Helen Pritchard is the head of Digital Arts Computing and Lecturer in Computing at Goldsmiths, University of London. Since 2013 Helen has been a member of the European Research Council funded project Citizen Sense. As an artist and geographer Helen’s interdisciplinary work brings together the fields of Computational Aesthetics, Geography, and Feminist TechnoScience.

Maria Puig de la Bellacasa teaches at the University of Leicester. Her most recent book, Matters of Care: Speculative Ethics in More than Human Worlds (University of Minnesota Press, 2017) initiates a conversation between feminist critical thinking on practices of care and debates on more than human ontologies and ecological futures. Her current research concentrates on ongoing formations of ecological cultures, looking in particular at how connections between scientific knowing, social and community movements and artistic interventions can contribute to transformative more than human ethics and politics.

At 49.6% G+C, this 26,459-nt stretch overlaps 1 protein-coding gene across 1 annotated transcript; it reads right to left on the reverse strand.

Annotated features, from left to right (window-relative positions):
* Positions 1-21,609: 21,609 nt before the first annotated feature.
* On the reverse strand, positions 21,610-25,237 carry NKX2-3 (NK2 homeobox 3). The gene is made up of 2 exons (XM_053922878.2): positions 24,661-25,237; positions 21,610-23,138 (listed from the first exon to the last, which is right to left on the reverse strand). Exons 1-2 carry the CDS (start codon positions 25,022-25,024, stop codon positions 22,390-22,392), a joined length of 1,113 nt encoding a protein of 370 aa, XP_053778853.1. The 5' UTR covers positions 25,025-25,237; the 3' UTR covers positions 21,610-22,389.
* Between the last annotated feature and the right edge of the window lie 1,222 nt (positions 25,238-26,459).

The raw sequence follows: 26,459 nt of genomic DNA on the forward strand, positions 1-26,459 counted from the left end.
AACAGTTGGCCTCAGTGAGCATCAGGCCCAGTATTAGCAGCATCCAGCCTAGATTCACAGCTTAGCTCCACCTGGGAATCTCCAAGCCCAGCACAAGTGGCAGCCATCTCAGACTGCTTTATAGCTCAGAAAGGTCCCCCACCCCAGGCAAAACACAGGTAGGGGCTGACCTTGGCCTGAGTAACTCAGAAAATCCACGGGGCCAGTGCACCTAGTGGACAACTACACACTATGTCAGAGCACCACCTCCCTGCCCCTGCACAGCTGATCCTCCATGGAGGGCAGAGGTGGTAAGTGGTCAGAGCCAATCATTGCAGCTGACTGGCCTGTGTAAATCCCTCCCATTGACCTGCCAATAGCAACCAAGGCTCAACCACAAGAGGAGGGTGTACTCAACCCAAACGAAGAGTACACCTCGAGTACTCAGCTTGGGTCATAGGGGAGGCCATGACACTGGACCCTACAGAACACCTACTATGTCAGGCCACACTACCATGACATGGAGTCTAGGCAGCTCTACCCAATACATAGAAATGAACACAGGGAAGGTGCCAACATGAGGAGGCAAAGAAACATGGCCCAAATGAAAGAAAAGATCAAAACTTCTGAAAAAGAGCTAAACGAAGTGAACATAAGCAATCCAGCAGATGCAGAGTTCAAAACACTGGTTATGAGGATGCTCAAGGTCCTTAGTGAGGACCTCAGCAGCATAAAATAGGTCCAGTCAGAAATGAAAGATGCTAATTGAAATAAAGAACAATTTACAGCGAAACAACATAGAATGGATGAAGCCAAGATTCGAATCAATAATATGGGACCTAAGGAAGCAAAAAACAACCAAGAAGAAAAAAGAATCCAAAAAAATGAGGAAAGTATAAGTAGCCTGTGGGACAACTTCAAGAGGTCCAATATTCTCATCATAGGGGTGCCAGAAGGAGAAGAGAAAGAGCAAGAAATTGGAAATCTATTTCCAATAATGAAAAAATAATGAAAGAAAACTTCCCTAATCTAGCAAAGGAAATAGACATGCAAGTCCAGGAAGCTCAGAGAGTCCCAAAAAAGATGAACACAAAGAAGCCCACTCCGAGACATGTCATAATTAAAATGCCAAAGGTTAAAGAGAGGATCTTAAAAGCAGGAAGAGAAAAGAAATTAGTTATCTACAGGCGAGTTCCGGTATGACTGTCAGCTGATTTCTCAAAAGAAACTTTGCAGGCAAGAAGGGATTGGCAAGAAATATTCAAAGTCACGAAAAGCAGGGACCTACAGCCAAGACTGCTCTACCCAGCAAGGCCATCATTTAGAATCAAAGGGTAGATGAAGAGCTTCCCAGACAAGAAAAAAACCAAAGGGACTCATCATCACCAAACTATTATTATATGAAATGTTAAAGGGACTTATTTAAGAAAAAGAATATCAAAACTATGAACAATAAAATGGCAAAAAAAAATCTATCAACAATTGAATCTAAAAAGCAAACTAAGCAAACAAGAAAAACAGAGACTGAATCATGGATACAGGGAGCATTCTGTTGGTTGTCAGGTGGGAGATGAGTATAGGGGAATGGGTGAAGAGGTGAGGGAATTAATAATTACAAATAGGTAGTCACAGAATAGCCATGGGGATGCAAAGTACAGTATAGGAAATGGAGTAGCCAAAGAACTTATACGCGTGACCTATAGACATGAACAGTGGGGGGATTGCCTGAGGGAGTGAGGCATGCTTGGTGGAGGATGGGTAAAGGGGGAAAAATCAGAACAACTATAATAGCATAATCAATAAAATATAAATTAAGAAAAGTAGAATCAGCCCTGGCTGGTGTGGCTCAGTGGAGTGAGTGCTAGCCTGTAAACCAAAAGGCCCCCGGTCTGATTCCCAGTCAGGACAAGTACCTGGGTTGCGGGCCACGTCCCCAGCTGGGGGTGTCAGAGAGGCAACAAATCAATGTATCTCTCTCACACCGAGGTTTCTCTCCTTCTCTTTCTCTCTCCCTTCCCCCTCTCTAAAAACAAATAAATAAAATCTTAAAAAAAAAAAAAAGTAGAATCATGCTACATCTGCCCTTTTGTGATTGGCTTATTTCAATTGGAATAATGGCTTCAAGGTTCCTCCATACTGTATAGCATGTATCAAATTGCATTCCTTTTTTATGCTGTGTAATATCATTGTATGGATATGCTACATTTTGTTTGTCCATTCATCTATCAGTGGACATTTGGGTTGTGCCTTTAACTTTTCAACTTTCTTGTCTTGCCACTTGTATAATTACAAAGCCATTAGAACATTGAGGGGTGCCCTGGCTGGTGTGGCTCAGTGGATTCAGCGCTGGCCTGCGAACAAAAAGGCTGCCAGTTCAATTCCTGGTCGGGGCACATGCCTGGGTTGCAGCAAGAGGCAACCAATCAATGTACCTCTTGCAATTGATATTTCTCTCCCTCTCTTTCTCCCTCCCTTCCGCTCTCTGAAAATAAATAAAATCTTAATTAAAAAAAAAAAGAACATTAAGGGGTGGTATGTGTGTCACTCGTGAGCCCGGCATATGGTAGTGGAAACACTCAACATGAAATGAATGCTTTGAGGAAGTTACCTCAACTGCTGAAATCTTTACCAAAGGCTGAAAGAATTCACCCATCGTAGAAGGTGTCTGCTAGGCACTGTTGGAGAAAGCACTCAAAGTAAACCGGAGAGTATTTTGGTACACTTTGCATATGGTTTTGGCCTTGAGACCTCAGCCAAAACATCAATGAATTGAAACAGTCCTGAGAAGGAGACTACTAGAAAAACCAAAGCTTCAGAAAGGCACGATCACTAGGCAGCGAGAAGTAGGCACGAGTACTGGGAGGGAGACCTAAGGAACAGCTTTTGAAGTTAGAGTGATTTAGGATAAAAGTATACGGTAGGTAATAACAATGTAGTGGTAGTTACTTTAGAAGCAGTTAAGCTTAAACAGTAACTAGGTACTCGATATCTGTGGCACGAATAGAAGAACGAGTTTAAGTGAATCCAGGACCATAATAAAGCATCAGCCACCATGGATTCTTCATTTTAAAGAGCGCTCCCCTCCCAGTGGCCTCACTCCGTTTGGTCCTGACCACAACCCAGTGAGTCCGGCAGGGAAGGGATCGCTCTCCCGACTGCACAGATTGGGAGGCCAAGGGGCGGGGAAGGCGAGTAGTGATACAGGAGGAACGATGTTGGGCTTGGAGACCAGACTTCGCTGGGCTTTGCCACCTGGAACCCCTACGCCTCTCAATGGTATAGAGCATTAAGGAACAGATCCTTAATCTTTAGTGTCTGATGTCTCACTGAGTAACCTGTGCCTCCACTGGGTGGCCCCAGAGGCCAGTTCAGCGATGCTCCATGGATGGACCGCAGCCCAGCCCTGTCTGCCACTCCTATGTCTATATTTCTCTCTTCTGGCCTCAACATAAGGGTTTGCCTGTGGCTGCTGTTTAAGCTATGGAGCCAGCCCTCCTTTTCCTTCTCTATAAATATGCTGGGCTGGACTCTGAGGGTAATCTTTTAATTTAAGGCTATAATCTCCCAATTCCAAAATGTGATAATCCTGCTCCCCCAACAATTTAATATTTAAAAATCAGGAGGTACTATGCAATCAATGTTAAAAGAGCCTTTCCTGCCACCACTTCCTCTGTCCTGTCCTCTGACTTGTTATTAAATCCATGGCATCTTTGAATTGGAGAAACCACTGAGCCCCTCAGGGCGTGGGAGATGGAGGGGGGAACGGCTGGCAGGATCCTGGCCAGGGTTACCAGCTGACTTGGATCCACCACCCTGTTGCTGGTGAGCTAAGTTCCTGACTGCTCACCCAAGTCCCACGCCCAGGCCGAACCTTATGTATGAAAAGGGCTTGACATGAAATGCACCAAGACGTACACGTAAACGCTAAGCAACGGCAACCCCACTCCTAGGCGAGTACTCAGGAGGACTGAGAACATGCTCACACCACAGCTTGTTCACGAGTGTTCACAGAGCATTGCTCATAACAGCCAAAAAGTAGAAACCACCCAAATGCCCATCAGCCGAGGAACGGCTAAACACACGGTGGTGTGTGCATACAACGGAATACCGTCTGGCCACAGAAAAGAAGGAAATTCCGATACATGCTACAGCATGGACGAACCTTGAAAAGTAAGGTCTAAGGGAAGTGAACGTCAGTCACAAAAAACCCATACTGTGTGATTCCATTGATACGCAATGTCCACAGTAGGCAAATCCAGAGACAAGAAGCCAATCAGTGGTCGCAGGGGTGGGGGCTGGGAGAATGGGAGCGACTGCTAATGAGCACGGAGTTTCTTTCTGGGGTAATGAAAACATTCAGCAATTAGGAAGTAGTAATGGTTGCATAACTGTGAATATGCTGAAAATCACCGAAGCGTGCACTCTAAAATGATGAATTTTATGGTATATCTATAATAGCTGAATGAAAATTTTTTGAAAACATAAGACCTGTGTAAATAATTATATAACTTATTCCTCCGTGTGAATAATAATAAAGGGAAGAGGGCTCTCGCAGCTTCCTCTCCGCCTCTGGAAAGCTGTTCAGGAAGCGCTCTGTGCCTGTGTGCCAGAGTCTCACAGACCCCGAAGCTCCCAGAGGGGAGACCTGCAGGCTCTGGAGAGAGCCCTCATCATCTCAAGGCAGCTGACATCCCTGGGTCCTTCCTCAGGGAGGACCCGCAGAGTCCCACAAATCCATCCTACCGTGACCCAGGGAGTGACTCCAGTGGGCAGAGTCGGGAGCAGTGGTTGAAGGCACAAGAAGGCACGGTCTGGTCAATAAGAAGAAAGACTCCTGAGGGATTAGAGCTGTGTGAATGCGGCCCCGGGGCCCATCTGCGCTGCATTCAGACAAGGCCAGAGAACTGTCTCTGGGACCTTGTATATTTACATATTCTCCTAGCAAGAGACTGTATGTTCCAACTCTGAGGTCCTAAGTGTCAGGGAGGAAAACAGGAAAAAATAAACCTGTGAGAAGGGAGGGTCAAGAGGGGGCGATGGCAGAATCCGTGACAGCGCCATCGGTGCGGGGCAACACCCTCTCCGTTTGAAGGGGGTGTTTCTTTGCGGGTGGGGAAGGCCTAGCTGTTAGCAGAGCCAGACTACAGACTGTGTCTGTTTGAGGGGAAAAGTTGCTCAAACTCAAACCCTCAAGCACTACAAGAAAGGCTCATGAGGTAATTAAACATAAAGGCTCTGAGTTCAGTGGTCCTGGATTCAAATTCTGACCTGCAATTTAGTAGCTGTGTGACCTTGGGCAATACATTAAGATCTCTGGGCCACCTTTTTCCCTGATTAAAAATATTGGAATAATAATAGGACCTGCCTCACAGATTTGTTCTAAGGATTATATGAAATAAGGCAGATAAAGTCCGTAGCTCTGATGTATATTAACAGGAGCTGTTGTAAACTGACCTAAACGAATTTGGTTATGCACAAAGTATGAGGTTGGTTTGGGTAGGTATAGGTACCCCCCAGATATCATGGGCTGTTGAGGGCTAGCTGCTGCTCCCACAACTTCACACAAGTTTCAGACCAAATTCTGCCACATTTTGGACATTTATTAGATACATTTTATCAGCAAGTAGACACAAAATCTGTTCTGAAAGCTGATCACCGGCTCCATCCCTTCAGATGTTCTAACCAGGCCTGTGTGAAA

Susan Schuppli is an artist and researcher based in the UK, whose work examines material evidence from war and conflict to environmental disasters. Current work explores the ways in which toxic ecologies from nuclear accidents and oil spills to the dark snow of the arctic are producing an “extreme image” archive of material wrongs. Creative projects have been exhibited throughout Europe, Asia, Canada, and the US.

Nomeda and Gediminas Urbonas are artists, educators, and co-founders of Urbonas Studio, an interdisciplinary research practice that facilitates exchange amongst diverse nodes of knowledge production and artistic practice in pursuit of projects that transform civic spaces and collective imaginaries. Urbonas’s work has been exhibited at the São Paulo, Berlin, Moscow, Lyon, and Gwangju Biennales; at the Manifesta and Documenta exhibitions; and in solo shows at the Venice Biennale and the MACBA in Barcelona.